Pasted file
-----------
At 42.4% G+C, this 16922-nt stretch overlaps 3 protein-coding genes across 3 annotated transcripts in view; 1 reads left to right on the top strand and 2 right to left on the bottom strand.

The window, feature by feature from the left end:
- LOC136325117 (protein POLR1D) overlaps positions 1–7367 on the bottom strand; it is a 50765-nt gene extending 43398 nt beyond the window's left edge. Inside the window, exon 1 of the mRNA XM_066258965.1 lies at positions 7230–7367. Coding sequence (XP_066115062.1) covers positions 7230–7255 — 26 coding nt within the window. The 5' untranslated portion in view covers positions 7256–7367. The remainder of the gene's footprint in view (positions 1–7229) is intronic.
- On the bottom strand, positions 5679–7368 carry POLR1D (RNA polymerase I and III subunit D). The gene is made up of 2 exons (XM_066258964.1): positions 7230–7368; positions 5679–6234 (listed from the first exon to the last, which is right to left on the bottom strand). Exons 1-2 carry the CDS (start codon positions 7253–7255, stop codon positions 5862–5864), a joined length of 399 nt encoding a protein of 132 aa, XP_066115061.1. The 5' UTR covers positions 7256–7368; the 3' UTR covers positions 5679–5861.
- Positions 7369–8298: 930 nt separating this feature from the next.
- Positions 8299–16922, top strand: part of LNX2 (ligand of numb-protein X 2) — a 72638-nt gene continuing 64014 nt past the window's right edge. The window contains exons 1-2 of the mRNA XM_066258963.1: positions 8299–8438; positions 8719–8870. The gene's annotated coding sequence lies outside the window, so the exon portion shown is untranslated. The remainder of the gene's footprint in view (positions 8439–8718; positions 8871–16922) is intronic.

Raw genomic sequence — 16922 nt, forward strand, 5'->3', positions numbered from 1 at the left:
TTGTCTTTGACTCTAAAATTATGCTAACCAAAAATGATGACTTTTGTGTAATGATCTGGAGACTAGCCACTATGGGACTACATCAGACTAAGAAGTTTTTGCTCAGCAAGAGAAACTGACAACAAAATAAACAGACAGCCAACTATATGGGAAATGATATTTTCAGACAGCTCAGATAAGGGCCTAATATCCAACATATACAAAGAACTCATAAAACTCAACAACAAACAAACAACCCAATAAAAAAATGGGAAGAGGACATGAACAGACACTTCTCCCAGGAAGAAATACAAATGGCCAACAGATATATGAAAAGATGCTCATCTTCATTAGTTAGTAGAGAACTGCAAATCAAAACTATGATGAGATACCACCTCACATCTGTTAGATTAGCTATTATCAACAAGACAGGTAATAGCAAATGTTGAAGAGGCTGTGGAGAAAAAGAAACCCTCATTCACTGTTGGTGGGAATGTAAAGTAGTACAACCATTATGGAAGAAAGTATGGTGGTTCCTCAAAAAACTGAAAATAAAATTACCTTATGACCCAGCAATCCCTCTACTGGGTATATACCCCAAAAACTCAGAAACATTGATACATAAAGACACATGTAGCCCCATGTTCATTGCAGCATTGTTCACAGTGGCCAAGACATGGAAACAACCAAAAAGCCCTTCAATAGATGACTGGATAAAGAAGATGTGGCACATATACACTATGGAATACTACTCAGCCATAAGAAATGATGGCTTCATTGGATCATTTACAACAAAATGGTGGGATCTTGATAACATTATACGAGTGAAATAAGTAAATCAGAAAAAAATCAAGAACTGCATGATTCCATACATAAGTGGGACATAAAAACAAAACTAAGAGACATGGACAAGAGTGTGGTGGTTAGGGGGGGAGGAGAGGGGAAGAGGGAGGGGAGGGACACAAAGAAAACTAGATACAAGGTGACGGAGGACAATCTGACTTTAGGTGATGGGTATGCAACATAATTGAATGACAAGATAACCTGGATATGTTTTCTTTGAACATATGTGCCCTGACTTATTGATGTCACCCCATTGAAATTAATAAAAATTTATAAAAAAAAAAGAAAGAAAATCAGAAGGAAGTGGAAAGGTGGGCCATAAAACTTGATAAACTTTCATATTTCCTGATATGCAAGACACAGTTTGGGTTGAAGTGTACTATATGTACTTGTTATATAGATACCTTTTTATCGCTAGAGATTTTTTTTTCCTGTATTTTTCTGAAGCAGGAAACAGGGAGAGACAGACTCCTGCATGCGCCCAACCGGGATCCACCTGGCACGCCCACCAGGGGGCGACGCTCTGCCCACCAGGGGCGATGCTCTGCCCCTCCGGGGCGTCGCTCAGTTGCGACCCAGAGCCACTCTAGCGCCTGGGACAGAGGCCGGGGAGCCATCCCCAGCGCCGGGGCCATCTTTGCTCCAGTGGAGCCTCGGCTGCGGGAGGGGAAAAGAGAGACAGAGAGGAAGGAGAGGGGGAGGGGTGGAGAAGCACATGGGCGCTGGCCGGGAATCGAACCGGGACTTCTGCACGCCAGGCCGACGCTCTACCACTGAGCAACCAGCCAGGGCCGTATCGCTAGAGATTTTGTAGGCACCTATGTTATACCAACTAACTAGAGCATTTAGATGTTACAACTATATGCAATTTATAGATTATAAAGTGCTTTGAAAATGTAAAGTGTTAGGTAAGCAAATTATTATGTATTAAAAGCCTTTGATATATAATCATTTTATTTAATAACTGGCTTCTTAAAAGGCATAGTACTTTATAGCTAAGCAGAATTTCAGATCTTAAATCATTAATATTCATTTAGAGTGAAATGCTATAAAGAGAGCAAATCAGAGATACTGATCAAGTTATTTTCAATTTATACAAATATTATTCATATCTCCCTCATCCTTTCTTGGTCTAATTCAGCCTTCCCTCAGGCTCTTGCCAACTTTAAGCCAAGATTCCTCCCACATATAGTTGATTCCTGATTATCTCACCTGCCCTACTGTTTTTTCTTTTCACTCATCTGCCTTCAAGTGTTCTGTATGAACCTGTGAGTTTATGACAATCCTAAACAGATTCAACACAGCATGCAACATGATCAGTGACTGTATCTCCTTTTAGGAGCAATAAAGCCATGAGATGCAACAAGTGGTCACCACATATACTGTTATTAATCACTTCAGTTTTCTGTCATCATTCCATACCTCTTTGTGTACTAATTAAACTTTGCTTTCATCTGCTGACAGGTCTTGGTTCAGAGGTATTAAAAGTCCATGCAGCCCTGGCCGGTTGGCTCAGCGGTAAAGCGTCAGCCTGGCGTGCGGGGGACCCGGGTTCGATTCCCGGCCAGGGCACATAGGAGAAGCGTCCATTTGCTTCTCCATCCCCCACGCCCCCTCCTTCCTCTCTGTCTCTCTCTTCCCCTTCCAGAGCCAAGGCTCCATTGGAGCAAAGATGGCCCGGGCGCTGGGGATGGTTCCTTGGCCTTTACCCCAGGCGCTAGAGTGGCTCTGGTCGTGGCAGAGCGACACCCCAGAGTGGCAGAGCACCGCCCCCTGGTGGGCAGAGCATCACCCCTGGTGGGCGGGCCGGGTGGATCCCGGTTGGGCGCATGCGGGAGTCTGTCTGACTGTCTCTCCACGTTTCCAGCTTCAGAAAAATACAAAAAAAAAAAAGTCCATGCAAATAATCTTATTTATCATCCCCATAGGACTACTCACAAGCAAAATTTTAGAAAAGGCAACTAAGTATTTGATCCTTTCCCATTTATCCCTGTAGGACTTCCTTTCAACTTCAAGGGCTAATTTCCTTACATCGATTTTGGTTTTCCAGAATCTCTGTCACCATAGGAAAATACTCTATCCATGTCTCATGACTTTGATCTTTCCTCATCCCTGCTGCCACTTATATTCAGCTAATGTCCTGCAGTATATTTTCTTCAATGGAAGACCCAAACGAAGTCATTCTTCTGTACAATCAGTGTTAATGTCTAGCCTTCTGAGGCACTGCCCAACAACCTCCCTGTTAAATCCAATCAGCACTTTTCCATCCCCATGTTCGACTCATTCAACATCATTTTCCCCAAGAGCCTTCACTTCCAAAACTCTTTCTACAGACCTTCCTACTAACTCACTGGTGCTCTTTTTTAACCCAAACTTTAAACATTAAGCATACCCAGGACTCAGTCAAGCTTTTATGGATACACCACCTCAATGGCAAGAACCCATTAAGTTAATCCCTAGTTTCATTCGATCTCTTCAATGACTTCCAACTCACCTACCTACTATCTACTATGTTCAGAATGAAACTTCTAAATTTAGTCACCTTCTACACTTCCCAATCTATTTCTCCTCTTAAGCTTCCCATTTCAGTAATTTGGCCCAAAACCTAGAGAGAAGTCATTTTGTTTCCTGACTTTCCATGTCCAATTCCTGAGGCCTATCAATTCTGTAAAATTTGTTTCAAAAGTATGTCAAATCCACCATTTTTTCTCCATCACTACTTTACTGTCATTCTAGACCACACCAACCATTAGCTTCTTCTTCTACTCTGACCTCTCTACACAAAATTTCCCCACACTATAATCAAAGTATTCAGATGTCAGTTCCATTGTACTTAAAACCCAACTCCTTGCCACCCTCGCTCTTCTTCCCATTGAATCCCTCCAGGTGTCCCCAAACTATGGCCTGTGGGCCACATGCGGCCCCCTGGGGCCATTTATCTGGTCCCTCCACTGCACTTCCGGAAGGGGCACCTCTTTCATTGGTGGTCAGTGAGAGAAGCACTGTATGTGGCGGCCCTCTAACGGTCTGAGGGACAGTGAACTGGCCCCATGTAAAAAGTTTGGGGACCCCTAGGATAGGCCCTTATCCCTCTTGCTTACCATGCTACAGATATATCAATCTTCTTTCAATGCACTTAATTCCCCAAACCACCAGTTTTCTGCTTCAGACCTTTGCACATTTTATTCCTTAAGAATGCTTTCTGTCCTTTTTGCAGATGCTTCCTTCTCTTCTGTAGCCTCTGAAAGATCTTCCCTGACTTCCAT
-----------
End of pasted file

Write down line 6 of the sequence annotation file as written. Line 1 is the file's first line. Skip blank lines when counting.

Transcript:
- Positions 8299–16922, top strand: part of LNX2 (ligand of numb-protein X 2) — a 72638-nt gene continuing 64014 nt past the window's right edge. The window contains exons 1-2 of the mRNA XM_066258963.1: positions 8299–8438; positions 8719–8870. The gene's annotated coding sequence lies outside the window, so the exon portion shown is untranslated. The remainder of the gene's footprint in view (positions 8439–8718; positions 8871–16922) is intronic.